Call for Evidence on the Non-Domestic Rates (Scotland) Bill

The Local Government and Communities Committee would like to hear your views on the Non-Domestic Rates (Scotland) Bill.

The Bill was introduced in the Scottish Parliament on 25 March 2019 by the Cabinet Secretary for Finance, Economy and Fair Work. It is a Scottish Government Bill. The Bill and accompanying documents can be found here.

The Bill delivers most of the recommendations of the Barclay Review of non-domestic rates that were considered to require primary legislation. It makes a number of changes in different areas, as outlined further below. The Scottish Government Policy Memorandum accompanying the Bill states (at paragraph 5) that its main policy objectives are to:

  • Deliver a non-domestic rates system designed to better support business growth and long-term investment and reflect changing marketplaces;
  • Improve ratepayers’ experience of the ratings system and administration of the system; and
  • Increase fairness and ensure a level playing field amongst ratepayers by reforming rate reliefs and tackling known avoidance measures.

The Committee welcomes answers to the following questions (feel free to answer as many or as few as you wish).

Overall programme of NDR Reform and the Barclay Review

The Committee welcomes views on:

1. The Scottish Government’s overall programme of Non-Domestic Rates reform, and how the Bill fits into this.

2. How the Government has responded to the Barclay review, in particular on those recommendations it has rejected in full or part.

Specific proposals in the Bill

The Committee welcomes views on:

3. Section 2 of the Bill which provides that revaluation of properties subject to non-domestic rates would be carried out every 3 years rather than every 5 years.

4. Section 3 of the Bill, which (together with section 9) makes provision in relation to new or improved properties. These delay the point at which non-domestic rates are increased because a property has been expanded or improved, or at which a new build property begins to incur liability to non-domestic rates. The underlying aim is to incentivise development and investment in business properties.

5. Section 4, which aims to increase the degree to which parks are subject to non-domestic rates, in recognition of the commercial activities that take place in some parks (eg the running of a café).

6. Section 5, intended as a measure to address a perceived “loophole” that enables owners of holiday homes to avoid both council tax and non-domestic rates by making it more difficult to enter a home on the roll (and, through this, to then claim relief under the small business bonus scheme).

7. Sections 6-9, which aim to reduce the current high rate of valuation appeals, which the Scottish Government perceives as speculative. (Increasing the frequency of ratings revaluations in section 2 is also seen as a component of this reform.)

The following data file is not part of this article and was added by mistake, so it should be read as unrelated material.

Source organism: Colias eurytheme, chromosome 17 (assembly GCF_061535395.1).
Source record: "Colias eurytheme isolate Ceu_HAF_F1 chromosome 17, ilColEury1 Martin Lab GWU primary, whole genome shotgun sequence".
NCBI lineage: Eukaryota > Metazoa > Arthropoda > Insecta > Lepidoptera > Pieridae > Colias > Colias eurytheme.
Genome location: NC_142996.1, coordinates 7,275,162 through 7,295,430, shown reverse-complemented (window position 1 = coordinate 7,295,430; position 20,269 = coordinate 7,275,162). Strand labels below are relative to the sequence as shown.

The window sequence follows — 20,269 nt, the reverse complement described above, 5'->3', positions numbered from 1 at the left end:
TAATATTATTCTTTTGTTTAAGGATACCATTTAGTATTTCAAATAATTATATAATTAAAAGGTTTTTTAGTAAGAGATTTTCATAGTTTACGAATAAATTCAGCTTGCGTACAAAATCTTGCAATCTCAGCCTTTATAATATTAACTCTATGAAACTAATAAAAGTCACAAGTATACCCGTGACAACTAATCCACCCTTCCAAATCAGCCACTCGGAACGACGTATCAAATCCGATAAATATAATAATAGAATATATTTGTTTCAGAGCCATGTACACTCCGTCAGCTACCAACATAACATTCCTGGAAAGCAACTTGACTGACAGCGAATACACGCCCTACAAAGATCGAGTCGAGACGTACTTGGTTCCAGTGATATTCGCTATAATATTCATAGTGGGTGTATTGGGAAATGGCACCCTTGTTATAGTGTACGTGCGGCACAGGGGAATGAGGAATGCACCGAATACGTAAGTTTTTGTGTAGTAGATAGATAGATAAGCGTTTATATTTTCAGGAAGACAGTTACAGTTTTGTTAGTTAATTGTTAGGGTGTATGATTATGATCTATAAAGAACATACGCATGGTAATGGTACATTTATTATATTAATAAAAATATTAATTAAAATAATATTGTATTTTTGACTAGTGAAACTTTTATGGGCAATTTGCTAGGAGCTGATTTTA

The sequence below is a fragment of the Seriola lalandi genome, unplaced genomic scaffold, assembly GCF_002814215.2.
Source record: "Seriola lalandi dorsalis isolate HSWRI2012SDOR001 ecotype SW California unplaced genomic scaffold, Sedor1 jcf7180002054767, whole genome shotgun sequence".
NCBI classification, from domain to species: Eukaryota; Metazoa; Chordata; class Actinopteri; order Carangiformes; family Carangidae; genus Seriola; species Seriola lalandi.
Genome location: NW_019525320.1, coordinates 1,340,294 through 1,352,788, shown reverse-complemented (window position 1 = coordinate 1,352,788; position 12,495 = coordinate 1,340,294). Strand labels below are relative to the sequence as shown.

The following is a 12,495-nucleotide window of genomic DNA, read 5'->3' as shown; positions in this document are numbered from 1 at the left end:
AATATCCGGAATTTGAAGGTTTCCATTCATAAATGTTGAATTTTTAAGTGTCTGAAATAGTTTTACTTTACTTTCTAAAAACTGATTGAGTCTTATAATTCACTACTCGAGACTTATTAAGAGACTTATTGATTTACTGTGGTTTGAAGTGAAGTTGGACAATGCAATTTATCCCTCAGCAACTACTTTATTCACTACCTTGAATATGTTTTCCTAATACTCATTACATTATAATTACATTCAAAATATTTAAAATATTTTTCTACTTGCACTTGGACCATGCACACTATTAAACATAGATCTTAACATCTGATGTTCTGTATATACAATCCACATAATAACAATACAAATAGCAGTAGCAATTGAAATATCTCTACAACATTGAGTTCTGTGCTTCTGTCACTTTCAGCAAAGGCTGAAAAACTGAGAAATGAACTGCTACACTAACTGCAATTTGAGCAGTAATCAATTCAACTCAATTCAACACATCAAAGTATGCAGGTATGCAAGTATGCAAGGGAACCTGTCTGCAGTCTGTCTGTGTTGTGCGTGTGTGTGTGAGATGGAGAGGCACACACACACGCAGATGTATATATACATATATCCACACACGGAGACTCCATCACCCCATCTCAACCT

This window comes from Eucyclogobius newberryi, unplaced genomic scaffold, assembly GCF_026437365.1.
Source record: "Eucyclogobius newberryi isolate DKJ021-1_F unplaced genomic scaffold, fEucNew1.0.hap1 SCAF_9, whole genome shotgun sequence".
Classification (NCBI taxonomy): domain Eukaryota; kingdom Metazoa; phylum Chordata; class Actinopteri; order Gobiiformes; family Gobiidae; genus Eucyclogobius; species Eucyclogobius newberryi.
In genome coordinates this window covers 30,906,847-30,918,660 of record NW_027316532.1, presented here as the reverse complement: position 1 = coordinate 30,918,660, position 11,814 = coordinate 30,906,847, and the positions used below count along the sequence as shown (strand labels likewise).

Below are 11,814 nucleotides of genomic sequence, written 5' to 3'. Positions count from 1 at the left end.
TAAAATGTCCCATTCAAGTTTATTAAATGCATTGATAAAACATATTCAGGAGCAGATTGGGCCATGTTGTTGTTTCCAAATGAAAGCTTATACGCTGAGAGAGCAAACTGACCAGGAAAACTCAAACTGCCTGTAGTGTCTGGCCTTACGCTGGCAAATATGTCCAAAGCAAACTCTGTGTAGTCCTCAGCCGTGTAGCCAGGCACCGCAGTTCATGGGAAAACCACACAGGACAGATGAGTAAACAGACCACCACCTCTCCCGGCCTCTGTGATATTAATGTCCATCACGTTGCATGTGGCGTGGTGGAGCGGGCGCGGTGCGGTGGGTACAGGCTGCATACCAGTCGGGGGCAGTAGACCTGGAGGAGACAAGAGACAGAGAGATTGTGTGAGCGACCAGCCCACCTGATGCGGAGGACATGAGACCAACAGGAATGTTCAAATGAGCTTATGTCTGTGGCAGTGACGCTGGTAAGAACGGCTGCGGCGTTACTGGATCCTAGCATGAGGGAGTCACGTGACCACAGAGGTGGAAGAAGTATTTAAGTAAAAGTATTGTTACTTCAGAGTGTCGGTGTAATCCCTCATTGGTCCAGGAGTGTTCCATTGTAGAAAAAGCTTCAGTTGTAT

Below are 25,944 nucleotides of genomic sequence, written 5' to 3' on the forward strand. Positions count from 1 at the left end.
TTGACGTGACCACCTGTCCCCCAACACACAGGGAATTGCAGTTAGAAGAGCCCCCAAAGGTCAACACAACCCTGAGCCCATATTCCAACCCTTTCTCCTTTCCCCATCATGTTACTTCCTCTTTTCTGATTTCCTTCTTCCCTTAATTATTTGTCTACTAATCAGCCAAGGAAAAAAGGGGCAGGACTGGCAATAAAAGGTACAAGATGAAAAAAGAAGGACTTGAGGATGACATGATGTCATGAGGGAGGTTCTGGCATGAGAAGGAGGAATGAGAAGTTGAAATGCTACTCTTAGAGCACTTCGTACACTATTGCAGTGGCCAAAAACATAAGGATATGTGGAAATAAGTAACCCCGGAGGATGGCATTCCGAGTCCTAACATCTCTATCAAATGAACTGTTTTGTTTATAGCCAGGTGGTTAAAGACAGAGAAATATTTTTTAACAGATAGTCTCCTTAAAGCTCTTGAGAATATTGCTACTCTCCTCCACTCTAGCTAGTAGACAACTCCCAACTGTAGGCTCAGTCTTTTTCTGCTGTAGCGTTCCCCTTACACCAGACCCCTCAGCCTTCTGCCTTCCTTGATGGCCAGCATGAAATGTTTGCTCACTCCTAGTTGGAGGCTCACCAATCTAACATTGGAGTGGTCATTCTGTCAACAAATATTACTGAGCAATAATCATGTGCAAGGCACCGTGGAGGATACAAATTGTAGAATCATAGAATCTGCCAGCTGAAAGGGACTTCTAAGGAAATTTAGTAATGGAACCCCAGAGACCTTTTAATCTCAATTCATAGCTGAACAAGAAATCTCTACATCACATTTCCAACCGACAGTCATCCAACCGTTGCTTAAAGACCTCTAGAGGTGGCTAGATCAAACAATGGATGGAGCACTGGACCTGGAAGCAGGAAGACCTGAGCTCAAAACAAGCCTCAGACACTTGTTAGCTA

8. Section 10, which removes eligibility to claim charitable relief from non-domestic rates from mainstream independent schools, and section 11 which gives the Scottish Ministers the power to issue guidance to local authorities on the appropriate way to use their powers to grant sports club relief.

9. Section 12, which aims to address what the Scottish Government describes as a known tax avoidance tactic concerning unoccupied or under-used properties.

10. Section 13, which will enable councils to initiate debt recovery proceedings for unpaid rates sooner.

11. Sections 14, 18, 19 and 22, which together aim to strengthen the power of assessors to obtain the information they need to carry out their role, and sections 15, 16, 17, 20, 21 and 22 which give local authorities increased powers to obtain information from ratepayers, in order to ensure that the information they have is accurate, and to reduce the risk of fraud.

12. Part 4 of the Bill, which give the Scottish Ministers the power to make anti-avoidance regulations to prevent ratepayers gaining an advantage from avoidance arrangements that are considered artificial, and sets out definitions of “advantage” and “artificial”.

Other

13. Do you have any other comments about the Bill? In particular, is there anything not in the Bill concerning non-domestic rates that should be in the Bill?

The call for written views will close on Thursday 30 May 2019.

Before making a submission, please read our privacy notice here about submitting your views to a Committee. If you are under 12 years old, please refer to the privacy notice here. These tell you about how we process your personal data.

Please use the template provided to format your submission. This includes the Data Protection Form. Fill this out and return it with your submission. If you are under twelve years of age we will need the consent of your parent or guardian. Please use this form.

We welcome written views in English, Gaelic, Scots or any other language. Due to the time required to process and analyse evidence, late submissions will only be accepted with the agreement of the Committee.

Written responses should be sent electronically, in the above template format to the following address. Ideally they should be no more than four sides of A4.

[email protected] 

If you cannot submit electronically you may send in a hard copy written submission. If you are sending in a hard copy submission please print off and include a copy of the Data Protection Form.  Please send them to:

Local Government and Communities Committee Clerk
Room T3.60
Scottish Parliament
Edinburgh
EH99 1SP

If you have any further questions regarding the Committee’s scrutiny of this topic, please contact the Committee clerking team at the above e-mail address or call 0131 348 5232.

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